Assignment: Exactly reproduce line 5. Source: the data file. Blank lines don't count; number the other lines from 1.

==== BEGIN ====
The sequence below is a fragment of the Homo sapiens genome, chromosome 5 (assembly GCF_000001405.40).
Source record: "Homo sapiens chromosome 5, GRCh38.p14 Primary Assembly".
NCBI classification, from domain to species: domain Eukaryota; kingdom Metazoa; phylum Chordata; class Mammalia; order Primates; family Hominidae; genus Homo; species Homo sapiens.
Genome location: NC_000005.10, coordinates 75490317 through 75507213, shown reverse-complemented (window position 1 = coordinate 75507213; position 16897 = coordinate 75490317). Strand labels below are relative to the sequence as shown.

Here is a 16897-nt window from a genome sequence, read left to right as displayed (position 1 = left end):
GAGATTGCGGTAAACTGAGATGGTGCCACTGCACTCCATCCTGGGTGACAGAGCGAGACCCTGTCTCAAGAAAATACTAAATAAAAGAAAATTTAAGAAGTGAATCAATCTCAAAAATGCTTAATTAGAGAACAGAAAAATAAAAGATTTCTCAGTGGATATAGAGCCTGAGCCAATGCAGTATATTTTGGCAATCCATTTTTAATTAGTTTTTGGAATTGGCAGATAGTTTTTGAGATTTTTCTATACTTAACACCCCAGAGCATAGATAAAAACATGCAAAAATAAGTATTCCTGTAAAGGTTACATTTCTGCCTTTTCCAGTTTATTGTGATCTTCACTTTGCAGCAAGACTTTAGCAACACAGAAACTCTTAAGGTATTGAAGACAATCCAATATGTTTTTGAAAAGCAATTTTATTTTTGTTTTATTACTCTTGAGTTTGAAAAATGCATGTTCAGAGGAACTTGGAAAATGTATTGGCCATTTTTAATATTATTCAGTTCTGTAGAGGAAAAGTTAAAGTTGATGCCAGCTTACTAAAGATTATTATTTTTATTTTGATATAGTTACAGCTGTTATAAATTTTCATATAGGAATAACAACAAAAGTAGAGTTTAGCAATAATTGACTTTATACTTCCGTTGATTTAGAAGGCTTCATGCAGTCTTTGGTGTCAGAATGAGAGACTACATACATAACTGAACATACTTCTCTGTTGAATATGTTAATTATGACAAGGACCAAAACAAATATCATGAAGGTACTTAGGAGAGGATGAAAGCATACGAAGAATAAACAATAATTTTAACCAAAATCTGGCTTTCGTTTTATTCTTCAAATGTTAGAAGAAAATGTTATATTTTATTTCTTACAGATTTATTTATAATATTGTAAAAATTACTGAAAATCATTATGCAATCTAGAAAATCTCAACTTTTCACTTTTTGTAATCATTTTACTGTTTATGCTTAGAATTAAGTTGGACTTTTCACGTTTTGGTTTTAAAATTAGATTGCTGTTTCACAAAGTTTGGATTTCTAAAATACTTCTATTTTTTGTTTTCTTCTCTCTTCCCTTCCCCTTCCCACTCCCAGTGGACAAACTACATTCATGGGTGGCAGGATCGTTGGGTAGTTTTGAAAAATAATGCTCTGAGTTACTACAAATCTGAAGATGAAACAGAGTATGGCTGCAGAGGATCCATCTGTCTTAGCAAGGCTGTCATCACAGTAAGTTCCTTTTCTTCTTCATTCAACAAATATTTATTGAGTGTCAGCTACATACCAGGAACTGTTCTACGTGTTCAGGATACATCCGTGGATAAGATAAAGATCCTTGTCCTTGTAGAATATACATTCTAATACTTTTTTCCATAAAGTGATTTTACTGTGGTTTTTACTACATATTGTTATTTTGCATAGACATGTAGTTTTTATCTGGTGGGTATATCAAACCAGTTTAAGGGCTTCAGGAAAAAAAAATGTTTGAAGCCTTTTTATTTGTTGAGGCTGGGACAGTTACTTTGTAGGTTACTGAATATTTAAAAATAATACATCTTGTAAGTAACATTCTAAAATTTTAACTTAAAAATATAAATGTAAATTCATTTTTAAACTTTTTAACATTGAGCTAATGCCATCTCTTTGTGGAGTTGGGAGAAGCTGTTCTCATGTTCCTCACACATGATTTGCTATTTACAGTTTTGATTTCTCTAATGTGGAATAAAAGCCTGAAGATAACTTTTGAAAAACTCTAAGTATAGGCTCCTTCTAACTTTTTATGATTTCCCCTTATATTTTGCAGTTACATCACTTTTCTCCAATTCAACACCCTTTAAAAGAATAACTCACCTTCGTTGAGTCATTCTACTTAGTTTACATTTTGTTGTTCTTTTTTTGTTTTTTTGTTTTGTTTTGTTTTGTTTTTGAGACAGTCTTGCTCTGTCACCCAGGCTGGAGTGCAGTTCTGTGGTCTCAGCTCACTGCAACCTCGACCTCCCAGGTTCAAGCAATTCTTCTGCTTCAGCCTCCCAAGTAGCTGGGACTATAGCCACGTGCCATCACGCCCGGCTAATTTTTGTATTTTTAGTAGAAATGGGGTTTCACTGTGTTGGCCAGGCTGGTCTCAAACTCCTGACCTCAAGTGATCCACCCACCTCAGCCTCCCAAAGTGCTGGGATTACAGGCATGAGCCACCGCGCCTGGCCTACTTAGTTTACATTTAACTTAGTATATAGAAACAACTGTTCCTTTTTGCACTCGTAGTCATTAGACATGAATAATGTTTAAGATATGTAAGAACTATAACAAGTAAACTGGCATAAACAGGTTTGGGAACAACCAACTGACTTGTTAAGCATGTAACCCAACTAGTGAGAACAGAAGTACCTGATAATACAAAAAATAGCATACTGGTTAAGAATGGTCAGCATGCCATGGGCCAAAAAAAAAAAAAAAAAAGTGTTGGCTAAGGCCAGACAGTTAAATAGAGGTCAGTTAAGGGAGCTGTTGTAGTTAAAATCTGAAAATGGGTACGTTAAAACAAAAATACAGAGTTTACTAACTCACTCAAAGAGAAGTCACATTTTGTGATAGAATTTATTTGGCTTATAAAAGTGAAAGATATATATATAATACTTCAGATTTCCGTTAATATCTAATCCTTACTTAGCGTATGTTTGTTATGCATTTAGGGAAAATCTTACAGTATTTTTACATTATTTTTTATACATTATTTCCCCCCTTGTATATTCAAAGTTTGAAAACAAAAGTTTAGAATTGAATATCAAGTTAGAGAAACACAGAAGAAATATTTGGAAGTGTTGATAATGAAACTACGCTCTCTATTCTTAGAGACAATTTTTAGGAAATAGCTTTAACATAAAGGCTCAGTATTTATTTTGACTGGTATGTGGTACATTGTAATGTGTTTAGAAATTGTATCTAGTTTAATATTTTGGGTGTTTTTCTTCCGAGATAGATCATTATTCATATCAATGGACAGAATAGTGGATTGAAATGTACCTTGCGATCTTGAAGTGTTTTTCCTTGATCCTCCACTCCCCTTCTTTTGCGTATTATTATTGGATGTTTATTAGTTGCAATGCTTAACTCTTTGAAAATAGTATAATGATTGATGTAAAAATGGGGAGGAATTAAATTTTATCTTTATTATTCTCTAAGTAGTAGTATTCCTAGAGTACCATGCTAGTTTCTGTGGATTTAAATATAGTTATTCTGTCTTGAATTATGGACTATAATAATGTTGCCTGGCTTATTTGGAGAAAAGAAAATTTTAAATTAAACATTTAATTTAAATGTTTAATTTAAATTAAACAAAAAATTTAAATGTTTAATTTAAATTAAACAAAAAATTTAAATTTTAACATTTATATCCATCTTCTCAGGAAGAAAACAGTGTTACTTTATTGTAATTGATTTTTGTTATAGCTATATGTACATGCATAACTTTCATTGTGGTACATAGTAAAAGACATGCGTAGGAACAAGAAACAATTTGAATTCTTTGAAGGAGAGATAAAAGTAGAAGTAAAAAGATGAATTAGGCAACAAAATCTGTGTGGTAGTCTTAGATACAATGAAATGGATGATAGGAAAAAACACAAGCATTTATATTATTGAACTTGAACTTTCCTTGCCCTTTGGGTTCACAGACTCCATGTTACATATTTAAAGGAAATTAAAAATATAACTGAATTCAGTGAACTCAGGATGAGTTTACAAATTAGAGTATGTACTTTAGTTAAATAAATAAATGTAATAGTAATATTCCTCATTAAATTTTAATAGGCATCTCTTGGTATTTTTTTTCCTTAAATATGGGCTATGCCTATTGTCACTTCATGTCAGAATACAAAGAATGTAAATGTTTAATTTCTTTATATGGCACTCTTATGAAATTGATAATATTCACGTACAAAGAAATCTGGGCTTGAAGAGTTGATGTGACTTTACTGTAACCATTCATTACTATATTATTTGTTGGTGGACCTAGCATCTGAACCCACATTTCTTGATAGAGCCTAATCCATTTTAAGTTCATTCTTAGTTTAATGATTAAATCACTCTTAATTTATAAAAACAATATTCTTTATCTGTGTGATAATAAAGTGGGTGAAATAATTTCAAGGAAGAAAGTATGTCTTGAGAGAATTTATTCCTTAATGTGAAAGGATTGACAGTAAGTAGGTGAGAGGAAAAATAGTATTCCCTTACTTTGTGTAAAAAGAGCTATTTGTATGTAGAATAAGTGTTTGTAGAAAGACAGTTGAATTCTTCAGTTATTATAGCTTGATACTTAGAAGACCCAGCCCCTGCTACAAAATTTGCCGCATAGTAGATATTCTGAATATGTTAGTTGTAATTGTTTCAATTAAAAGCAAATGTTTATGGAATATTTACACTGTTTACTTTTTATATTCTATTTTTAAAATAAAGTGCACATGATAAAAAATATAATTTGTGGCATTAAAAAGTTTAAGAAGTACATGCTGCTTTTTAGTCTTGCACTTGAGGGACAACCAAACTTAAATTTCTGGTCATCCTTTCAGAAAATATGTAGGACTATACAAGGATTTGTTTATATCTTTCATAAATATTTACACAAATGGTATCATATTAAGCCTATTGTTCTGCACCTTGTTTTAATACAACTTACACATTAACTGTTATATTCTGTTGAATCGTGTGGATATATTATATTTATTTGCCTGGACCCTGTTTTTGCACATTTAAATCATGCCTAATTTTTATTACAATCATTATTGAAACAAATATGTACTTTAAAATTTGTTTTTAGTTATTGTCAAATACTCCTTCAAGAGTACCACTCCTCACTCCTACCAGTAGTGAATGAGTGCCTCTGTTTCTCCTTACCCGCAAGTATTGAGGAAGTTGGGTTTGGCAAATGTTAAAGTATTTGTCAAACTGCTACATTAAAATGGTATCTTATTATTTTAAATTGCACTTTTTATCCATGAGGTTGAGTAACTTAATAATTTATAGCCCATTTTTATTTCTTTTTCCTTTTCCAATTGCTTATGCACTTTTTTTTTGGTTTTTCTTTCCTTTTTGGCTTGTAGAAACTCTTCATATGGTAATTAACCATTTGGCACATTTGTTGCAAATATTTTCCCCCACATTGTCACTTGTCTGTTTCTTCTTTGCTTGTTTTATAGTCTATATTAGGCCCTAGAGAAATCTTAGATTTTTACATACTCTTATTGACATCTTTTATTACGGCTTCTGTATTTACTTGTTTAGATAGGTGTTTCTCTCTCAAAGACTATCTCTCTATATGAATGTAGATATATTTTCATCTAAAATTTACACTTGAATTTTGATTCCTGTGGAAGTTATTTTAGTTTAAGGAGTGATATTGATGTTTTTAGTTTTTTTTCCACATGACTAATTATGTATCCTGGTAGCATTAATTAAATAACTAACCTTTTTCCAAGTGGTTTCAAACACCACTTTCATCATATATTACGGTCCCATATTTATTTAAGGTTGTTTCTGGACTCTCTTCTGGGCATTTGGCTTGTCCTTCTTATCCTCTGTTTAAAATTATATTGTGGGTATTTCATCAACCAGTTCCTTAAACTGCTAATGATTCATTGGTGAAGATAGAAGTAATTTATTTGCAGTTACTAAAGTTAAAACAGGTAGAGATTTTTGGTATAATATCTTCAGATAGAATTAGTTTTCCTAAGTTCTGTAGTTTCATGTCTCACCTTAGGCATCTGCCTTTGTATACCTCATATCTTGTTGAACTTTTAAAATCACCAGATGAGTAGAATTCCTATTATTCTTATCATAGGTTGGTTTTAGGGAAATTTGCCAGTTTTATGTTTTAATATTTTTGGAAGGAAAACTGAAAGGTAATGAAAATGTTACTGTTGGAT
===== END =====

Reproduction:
Here is a 16897-nt window from a genome sequence, read left to right as displayed (position 1 = left end):